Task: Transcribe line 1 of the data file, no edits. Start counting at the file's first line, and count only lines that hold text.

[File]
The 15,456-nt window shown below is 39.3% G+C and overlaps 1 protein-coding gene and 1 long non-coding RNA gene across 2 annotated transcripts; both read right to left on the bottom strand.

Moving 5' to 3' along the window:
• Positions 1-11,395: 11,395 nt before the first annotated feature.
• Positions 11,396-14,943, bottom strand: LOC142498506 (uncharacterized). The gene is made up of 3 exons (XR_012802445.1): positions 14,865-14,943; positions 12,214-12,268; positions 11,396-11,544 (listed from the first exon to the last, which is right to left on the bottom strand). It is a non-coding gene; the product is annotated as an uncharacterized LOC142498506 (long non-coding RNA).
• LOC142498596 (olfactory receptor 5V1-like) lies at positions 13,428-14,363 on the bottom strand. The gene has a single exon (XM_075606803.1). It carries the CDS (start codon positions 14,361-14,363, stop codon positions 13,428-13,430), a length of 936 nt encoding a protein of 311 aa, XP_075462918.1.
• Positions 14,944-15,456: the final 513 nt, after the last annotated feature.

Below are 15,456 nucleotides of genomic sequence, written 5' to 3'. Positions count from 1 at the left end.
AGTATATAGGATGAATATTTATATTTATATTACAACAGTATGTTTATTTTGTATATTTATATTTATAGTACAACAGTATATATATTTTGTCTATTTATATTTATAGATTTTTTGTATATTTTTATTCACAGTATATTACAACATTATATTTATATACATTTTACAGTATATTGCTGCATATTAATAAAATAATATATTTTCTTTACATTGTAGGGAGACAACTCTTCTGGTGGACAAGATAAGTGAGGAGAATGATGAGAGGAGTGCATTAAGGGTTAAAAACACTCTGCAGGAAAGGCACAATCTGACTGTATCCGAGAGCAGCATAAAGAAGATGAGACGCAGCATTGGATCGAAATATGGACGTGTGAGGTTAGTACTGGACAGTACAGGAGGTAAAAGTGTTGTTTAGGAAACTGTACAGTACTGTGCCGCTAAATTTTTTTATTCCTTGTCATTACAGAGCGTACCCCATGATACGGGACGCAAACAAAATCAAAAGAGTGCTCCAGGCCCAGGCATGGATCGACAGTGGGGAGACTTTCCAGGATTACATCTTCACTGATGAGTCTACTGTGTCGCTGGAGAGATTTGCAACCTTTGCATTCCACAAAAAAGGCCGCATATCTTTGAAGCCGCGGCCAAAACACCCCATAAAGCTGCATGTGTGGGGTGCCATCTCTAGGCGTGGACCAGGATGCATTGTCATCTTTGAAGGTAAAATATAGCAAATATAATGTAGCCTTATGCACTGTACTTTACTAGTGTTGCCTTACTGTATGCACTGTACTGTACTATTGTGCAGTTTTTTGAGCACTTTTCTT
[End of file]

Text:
The 15,456-nt window shown below is 39.3% G+C and overlaps 1 protein-coding gene and 1 long non-coding RNA gene across 2 annotated transcripts; both read right to left on the bottom strand.